http://www.hifichoice.co.uk/archive/...rintreview.htm
_________________________________________

wow, i haven't seen those before. are they electrostatic? if so, 99 pounds seems cheap.
post #7 of 146
i used Koss PortaPro's for a while as my portable phones. they were/are really pretty nice, with very good frequency response, and for the money (~$35) a good deal. i think they look pretty cool too.

the head-fi guys (or one of those sites) recommend Koss's The Plug for canal phones, especially with the modifications they have posted.

for non-portable use I use Grados, just the entry level ones (sr60), but they're nice, in my view. someday i might splurge and get some serious Grados like the RS-1, or some Stax electrostatics. but probably not until i build my Man Room.

/andrew
post #8 of 146
Quote:
Originally Posted by SGladwell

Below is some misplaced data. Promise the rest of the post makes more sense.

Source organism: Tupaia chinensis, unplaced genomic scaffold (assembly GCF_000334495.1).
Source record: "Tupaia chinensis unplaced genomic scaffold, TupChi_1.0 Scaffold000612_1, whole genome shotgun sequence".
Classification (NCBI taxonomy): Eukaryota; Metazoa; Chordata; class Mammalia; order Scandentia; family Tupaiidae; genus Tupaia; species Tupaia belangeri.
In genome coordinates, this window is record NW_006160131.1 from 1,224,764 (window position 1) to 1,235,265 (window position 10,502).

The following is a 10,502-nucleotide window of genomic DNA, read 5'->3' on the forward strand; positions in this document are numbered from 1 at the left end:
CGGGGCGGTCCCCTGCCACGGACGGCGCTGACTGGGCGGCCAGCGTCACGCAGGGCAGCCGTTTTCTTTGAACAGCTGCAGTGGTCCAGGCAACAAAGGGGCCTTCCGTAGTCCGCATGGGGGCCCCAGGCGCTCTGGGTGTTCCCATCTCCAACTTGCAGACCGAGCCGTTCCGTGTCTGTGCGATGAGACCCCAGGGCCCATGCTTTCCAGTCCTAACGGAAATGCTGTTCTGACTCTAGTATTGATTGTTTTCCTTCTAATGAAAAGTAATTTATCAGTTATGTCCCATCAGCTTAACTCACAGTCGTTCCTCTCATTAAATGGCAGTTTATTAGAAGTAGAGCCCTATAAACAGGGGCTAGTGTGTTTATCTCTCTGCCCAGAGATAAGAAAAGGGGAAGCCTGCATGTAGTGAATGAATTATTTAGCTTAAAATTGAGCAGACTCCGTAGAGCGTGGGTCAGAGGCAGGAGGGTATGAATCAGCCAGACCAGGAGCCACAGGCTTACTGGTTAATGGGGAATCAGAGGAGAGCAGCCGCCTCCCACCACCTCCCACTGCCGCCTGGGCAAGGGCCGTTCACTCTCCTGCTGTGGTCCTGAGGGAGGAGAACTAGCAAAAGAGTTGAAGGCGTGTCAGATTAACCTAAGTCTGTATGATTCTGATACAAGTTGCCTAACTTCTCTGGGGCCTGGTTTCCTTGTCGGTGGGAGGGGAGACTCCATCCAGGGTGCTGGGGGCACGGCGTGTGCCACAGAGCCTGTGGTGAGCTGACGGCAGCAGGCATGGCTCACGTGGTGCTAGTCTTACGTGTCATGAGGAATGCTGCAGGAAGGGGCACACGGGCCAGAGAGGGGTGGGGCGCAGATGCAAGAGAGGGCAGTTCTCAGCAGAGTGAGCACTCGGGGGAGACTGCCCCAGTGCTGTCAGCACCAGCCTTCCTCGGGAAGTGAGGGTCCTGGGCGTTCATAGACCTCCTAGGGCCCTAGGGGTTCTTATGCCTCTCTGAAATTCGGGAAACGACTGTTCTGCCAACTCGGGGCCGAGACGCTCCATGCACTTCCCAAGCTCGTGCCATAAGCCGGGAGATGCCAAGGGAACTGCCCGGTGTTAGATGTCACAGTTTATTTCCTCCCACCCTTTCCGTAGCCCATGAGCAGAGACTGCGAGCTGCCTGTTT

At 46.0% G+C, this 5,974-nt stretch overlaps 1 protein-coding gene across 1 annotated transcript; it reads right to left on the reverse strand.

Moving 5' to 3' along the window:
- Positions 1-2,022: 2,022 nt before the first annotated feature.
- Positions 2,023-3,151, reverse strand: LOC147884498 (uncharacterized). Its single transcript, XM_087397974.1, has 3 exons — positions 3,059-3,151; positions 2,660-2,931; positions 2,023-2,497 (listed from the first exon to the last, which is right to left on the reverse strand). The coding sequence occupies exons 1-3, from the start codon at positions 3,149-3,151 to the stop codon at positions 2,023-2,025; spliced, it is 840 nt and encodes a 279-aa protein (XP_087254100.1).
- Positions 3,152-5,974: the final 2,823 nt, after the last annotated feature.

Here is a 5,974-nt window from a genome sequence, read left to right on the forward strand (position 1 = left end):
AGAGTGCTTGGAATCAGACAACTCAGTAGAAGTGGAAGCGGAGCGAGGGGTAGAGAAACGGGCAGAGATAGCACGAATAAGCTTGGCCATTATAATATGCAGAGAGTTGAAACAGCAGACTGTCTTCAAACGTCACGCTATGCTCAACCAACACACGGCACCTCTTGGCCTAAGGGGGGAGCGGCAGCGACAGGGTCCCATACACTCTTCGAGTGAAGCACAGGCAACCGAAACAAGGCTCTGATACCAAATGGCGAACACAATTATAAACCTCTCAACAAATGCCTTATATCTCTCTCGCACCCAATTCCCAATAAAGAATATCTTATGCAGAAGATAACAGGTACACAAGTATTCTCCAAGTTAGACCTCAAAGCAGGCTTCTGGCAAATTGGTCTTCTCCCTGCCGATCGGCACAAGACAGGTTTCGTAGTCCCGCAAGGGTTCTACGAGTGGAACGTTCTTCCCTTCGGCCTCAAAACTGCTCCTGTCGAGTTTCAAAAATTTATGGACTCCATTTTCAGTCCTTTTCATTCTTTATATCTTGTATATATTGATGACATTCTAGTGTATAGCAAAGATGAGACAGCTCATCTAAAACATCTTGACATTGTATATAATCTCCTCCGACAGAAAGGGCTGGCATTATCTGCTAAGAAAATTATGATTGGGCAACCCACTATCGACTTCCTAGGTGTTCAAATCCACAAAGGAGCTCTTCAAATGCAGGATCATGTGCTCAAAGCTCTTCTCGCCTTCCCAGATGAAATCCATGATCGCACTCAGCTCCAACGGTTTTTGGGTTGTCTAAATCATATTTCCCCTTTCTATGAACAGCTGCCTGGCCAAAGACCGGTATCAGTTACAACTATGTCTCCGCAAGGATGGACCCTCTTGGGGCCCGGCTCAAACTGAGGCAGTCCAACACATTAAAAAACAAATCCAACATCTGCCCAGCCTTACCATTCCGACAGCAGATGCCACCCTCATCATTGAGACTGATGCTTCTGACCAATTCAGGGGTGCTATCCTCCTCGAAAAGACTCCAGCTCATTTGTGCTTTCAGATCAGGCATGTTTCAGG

But I've listened to the Ultimate Ears IEM's as well as the Ety ER-6; the UE's underwhelmed and the ER-6's barely improve upon the iPod's stock buds

The Ety ER-6's are terribly muddy. I bought them and returned them a week later to get the ER-4p. Those were a great improvement. I then lost those... and purchased the ER-4s to go with my travel headphone amp.. which are a bit better than the p. For home listening, I have a set of Grado SR-225's that has been "upgraded" by John Grado, and finally, for my studio, I have Sennheiser HD-25.
post #9 of 146
I'm looking for headphones for my ipod under $100.
Thoughts?
post #10 of 146
Shure E2s (various models in this line only change the color of the plastic; I have the g model).
post #11 of 146
Bose "Quiet Comfort" Noise cancelling headphones. I'm wearing them now, in fact, basking in the glory of Il Divo!! I can't imagine wearing them outside the house or the confines of an airplane though, which is why I originally bought them. That would look rather silly.